- By Aslı Ü. Bâli
In recent months, commentators have given warning of creeping Islamization in Turkey’s domestic and foreign policy. Descriptions of the new "swagger" in Prime Minister Recep Tayyip Erdogan’s approach to the Middle East are paired with allegations of an increasingly authoritarian style of government by the ruling AKP party. Many have seized upon this weekend’s constitutional referendum in Turkey as evidence that the country’s secular establishment has been displaced and Islamist forces are consolidating power. While the referendum followed a period of intense political polarization, this simplistic account of Islamist forces arrayed against embattled secularists is both wrong and dangerous.
The twenty-six constitutional amendments at issue in the referendum are difficult to criticize on substance. They include provisions that: empower civilian courts while reducing the jurisdiction of military courts; strengthen gender equality and protections for children, the elderly, veterans and the disabled; improve privacy rights and access to government records; expand collective bargaining rights; and remove immunities long afforded to those responsible for the 1980 military coup. The overwhelming effect of these provisions amounts to civilianizing the military coup-era constitution, strengthening individual freedoms and undertaking much-needed judicial reform. Unsurprisingly, then, the European Union gave its strong support to the amendment package and President Obama called to congratulate Prime Minister Erdogan on the outcome of the referendum.
Why, then, should these amendments have been treated as controversial? The main objections centered on two elements: procedurally, the amendments were offered as a single package rather than allowing the electorate to vote on each provision individually. More importantly, opposition groups saw provisions for changes to the composition and selection process of the constitutional court and a board to oversee judicial appointments as an attempt at court-packing that would undermine judicial independence. While procedurally it might have been preferable to offer the amendments for referendum individually, the substantive concerns about the judiciary are the core of the controversy and they are largely baseless.
The amendments in question increase the size of the Constitutional Court from 11 permanent and four alternate justices to 17 permanent justices. In addition, the democratically-elected parliament is accorded a role in the appointments procedure for the first time, enabling them to nominate candidates for three of the 17 seats on the expanded Court. With a parliamentary role in appointing fewer than 20 percent of the justices, this hardly amounts to court-packing even were the AKP guaranteed a durable parliamentary majority. Moreover, the transition to an expanded Court will occur by awarding the four current alternate justices — chosen under the pre-amendment procedures favored by the opposition — permanent seats. That leaves only two new seats to be filled on the expanded Court and they will be selected by the parliament from among nominations from the judiciary and bar associations. If there is to be court-packing by the government, evidently it will not be in the immediate aftermath of this referendum.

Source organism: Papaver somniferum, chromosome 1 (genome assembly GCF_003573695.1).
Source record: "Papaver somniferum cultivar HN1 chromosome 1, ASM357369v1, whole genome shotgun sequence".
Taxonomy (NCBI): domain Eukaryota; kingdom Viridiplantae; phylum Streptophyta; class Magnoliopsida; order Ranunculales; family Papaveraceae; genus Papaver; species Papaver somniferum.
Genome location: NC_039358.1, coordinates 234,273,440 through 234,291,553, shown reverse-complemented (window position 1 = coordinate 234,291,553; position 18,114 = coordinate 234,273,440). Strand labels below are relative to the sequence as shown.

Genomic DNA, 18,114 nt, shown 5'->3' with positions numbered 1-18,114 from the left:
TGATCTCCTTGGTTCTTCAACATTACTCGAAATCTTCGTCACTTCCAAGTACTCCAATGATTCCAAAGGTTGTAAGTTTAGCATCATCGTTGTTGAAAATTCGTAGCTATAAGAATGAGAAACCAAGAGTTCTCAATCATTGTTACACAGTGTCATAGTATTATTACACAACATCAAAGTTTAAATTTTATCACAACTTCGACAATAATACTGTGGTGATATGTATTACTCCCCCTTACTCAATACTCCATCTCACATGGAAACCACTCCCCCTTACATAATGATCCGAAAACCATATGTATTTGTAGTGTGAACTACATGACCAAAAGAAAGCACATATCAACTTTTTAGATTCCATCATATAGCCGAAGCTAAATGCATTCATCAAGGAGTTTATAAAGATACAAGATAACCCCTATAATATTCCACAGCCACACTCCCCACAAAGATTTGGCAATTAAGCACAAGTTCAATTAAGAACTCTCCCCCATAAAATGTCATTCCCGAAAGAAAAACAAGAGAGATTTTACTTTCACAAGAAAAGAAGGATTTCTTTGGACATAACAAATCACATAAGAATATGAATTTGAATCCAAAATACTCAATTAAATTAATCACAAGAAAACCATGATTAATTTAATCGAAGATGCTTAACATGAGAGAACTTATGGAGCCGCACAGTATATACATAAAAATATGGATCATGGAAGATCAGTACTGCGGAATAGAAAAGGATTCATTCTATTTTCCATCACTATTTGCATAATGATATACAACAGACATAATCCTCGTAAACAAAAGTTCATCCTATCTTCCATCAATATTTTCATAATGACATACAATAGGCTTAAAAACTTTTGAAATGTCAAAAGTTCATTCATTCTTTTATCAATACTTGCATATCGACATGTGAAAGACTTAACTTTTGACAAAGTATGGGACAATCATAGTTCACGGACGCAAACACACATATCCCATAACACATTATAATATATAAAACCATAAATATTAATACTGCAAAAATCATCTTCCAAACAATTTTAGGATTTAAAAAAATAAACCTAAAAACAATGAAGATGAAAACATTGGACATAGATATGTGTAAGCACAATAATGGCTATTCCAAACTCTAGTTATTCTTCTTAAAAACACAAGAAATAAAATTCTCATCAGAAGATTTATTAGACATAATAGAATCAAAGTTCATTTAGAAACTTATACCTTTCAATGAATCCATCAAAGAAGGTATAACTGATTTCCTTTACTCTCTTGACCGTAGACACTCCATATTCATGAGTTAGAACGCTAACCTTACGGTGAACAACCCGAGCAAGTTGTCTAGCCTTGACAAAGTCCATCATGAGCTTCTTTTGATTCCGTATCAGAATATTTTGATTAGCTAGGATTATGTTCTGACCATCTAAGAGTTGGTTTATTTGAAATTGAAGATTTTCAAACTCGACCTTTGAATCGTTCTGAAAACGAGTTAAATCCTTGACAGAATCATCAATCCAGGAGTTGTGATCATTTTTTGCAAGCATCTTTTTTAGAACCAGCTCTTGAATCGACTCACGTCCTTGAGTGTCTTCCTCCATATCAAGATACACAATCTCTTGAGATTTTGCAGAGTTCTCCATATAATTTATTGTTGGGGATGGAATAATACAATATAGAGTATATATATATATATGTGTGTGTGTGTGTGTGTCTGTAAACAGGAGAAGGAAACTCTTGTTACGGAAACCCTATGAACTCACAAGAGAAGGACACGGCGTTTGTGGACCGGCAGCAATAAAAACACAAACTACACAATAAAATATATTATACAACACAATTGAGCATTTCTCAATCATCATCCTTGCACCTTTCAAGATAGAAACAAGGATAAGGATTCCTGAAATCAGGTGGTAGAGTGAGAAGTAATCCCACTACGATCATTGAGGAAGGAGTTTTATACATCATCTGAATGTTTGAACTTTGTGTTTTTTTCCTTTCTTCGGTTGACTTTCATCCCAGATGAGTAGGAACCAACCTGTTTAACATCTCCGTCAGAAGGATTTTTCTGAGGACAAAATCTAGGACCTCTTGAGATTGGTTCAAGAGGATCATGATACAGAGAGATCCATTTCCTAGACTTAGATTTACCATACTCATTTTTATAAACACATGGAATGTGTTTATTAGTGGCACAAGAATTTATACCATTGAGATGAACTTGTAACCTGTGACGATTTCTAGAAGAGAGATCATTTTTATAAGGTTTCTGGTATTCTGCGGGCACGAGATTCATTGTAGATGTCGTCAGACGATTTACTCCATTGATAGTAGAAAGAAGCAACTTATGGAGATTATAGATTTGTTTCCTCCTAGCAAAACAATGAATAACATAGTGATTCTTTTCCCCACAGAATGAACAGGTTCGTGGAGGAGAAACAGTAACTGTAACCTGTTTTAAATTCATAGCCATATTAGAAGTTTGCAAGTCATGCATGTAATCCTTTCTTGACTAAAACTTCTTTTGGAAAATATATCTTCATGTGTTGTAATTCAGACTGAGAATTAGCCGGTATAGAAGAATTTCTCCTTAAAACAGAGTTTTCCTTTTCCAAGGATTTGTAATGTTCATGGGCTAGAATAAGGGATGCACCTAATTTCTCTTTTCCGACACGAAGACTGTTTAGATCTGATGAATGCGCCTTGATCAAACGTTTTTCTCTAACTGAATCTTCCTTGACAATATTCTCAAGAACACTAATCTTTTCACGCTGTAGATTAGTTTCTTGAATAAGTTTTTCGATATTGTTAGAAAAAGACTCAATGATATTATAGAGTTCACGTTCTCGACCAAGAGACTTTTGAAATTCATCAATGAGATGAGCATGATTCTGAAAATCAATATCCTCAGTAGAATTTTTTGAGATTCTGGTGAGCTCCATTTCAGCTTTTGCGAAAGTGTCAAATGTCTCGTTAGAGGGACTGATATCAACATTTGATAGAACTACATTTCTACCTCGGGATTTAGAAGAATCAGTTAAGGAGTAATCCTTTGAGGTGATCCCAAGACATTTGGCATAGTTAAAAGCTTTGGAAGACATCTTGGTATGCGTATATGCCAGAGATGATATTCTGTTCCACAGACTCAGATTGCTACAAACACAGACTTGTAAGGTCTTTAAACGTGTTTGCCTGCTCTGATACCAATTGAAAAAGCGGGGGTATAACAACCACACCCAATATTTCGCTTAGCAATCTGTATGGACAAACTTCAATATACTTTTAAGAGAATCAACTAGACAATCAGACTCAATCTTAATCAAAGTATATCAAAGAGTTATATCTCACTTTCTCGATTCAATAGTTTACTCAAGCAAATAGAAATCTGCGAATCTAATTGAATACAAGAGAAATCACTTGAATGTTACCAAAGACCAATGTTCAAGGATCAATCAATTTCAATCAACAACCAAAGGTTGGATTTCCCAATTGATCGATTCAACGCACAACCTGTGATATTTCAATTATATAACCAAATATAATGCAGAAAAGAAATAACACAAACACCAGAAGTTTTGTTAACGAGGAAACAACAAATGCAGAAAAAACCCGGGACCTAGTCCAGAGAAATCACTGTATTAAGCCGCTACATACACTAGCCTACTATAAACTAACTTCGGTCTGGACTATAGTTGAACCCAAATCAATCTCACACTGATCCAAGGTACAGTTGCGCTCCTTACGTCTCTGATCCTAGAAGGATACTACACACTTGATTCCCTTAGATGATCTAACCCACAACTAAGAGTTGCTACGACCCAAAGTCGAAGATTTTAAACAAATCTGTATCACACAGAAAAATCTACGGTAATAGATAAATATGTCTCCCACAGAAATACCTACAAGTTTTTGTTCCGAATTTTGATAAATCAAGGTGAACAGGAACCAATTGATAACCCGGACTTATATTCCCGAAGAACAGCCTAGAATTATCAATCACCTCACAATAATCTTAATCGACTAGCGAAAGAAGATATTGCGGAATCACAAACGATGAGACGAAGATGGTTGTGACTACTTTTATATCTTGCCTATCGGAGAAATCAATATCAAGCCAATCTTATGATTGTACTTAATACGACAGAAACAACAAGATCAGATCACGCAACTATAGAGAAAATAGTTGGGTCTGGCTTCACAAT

What, then, accounts for the politically poisonous atmosphere around the judicial reform provisions of the amendment package? The opposition’s base concern is that the elected branches of government must be kept in check by unelected guardians of the Republic who safeguard the privileges of the Westernized elite.
The Court’s record has displayed a willingness to intervene against democratic preferences. The starkest examples of the judicial check on democratic initiatives were the Court’s annulment in 2008 of constitutional amendments enabling headscarved women to attend universities and its closure in 2009 of the principal political party representing the country’s Kurdish citizens. Such decisions led some Turks, particularly among the urban elites of the Western cities, to view the Court as a guardian — together with the military and parts of the state’s civilian bureaucracy — of their preferred understanding of secularism and nationalism. What has been at issue in the political contestation between the AKP and these elites is not whether secularism and nationalism are to remain constitutive elements of Turkey’s political order, but rather whether the system can tolerate a reinterpretation of these values that would be more accommodating of private religious expression and ethnic and cultural pluralism.
Whatever the intentions harbored by members of the AKP or the opposition, the reforms represent another step in the direction of improved fundamental rights, judicial accountability and civilian control over government. While the test of some of these reforms will be in the implementation, there is much to celebrate for Turks as the thirtieth anniversary of the 1980 military coup ushers in a welcome set of amendments and confirms the ongoing commitment of the Turkish electorate to the path of political liberalization.
Asli Ü. Bâli is acting professor of law at the UCLA School of Law and an editor of Middle East Report.